The Morgan Garden was built at the Johnson Museum in 2011 through the generous support of Rebecca Morgan, Class of 1960, and James Morgan, Class of 1960, as part of the Museum extension. The exterior garden is always open to visitors (seasonal maintenance closures may be necessary).
The designer of the garden, Marc Peter Keane, Class of 1979, lived for years in Kyoto, Japan, where he learned and practiced the art of gardens. His design is based on the karesansui, or dry-landscape, style of garden in which the image of the landscape and water is created without the use of actual water. In Japan, this often takes the form of stones set in raked sand, whereas in this garden it is the dry stream (kare-nagare) that is the waterless element.
The garden abstracts the story of the Three Laughers of the Tiger Glen, with the protagonists represented by three upright boulders. A cleft through a field of moss represents the ravine, the bottom of which is lined with small stones to evoke the torrent. The sound of running water in the nearby stone basin and the visual illusion of running water in the ravine are intended to mix within the mind of the viewer.
The stones used in the garden come from the property of Sticks and Stones Farm in Connecticut. They are a metamorphic rock called gneiss and are deeply weathered and covered with lichen and moss. The choice of stones and their placement in a garden is the salient element of many Japanese gardens, so much so that the original expression for “garden-making” was ishi wo taten koto, the art of setting stones.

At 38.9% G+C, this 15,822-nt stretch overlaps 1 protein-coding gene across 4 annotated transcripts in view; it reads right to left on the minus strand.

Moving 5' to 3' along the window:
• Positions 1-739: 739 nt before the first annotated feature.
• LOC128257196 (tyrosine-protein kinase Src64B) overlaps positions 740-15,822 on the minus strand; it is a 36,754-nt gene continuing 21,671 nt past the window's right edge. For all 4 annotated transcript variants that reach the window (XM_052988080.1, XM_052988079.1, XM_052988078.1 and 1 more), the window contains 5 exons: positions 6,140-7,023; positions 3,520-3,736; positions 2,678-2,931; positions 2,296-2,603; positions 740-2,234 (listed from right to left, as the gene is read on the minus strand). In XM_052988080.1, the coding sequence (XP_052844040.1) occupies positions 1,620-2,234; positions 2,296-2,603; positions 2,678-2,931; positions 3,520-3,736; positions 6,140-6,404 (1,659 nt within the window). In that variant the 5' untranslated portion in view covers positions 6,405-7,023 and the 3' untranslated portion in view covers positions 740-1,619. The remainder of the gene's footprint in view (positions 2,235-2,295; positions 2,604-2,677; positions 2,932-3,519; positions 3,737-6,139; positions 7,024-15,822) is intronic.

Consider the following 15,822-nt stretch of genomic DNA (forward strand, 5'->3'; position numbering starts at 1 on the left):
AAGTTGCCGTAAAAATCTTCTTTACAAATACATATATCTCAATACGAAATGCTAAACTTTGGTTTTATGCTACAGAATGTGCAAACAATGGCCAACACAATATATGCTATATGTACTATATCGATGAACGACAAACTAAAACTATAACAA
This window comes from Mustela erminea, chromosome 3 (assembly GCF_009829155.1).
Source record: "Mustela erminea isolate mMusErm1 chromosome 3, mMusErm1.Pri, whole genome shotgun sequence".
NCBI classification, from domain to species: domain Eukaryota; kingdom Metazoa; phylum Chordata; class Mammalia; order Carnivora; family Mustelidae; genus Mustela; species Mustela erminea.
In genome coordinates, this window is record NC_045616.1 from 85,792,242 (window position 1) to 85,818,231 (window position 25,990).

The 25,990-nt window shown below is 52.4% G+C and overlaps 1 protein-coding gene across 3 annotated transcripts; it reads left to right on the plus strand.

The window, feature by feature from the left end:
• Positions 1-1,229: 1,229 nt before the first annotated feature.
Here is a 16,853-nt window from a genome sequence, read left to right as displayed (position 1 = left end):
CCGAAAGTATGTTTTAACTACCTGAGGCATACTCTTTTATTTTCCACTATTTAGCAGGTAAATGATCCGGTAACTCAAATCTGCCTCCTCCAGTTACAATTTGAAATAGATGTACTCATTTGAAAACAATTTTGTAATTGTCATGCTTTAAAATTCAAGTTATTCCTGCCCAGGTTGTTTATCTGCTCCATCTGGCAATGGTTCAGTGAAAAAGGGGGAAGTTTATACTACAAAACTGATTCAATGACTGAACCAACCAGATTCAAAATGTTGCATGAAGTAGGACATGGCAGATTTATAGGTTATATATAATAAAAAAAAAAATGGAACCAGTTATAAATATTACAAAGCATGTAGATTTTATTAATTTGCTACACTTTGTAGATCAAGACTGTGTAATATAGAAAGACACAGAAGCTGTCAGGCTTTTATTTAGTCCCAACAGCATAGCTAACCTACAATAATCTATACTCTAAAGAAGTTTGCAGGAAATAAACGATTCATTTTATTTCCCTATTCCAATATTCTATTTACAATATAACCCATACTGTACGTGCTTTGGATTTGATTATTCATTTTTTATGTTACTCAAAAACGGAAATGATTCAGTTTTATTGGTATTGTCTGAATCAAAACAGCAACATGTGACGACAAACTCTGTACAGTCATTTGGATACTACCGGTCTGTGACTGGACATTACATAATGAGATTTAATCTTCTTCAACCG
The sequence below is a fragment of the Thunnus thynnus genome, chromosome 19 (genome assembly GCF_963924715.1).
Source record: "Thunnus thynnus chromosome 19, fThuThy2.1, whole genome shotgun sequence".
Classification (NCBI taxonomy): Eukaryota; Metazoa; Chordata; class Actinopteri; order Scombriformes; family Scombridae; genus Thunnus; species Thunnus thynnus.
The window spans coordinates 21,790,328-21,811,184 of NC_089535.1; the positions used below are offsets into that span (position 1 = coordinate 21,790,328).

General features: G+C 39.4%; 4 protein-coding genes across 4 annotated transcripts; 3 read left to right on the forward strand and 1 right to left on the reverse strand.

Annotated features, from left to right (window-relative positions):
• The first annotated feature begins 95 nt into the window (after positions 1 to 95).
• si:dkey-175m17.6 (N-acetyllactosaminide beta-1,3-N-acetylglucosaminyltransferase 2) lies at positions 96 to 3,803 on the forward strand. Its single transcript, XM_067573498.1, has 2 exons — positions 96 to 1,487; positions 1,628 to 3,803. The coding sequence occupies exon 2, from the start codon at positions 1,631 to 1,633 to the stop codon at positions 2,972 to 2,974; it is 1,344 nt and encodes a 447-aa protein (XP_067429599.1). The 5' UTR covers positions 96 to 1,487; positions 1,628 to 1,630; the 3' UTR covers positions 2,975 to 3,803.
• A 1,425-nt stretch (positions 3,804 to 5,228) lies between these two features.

The moss that is used in the garden also comes primarily from the same area of Connecticut as the stones. It looks like a simple, velvet cover but is in fact a quilt of twelve different species. The tree in the garden is a form of Japanese red pine called Tanyosho (Pinus densiflora ‘Umbraculifera’). The word tanyosho is a mispronunciation of the Japanese tagyôshô that literally means “many-way pine,” referring to the multiple stem form of the tree. The tree is pruned and its bark polished each year to maintain its form and luster.
The patina of the garden is created not only from the choice of natural materials used to make it, but also by the constant care that is provided by a group of volunteers—The Tiger Glen Friends—who come twice a day to water and clean the garden. New members to the group are welcome. Please ask the Museum receptionist for more information.
More about the Morgan Garden, including process photos of its construction and details of the mosses, can be found on Marc Keane’s website.